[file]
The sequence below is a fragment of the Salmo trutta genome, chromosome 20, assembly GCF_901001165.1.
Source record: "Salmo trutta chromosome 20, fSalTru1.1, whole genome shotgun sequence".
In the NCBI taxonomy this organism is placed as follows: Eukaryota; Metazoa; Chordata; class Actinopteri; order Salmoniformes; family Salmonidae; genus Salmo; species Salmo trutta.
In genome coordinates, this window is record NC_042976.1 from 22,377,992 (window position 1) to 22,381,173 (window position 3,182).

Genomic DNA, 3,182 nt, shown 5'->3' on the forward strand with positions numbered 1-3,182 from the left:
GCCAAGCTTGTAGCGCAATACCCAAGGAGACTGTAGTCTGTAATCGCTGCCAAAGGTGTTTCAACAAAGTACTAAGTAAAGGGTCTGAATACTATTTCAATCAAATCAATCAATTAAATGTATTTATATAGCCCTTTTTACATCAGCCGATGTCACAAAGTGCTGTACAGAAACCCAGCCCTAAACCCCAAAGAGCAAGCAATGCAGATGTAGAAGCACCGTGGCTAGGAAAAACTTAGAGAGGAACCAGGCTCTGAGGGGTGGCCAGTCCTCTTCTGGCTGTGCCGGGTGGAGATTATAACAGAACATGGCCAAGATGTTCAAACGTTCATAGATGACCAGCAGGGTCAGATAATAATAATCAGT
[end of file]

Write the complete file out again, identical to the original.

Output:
The sequence below is a fragment of the Salmo trutta genome, chromosome 20, assembly GCF_901001165.1.
Source record: "Salmo trutta chromosome 20, fSalTru1.1, whole genome shotgun sequence".
In the NCBI taxonomy this organism is placed as follows: Eukaryota; Metazoa; Chordata; class Actinopteri; order Salmoniformes; family Salmonidae; genus Salmo; species Salmo trutta.
In genome coordinates, this window is record NC_042976.1 from 22,377,992 (window position 1) to 22,381,173 (window position 3,182).

Genomic DNA, 3,182 nt, shown 5'->3' on the forward strand with positions numbered 1-3,182 from the left:
GCCAAGCTTGTAGCGCAATACCCAAGGAGACTGTAGTCTGTAATCGCTGCCAAAGGTGTTTCAACAAAGTACTAAGTAAAGGGTCTGAATACTATTTCAATCAAATCAATCAATTAAATGTATTTATATAGCCCTTTTTACATCAGCCGATGTCACAAAGTGCTGTACAGAAACCCAGCCCTAAACCCCAAAGAGCAAGCAATGCAGATGTAGAAGCACCGTGGCTAGGAAAAACTTAGAGAGGAACCAGGCTCTGAGGGGTGGCCAGTCCTCTTCTGGCTGTGCCGGGTGGAGATTATAACAGAACATGGCCAAGATGTTCAAACGTTCATAGATGACCAGCAGGGTCAGATAATAATAATCAGT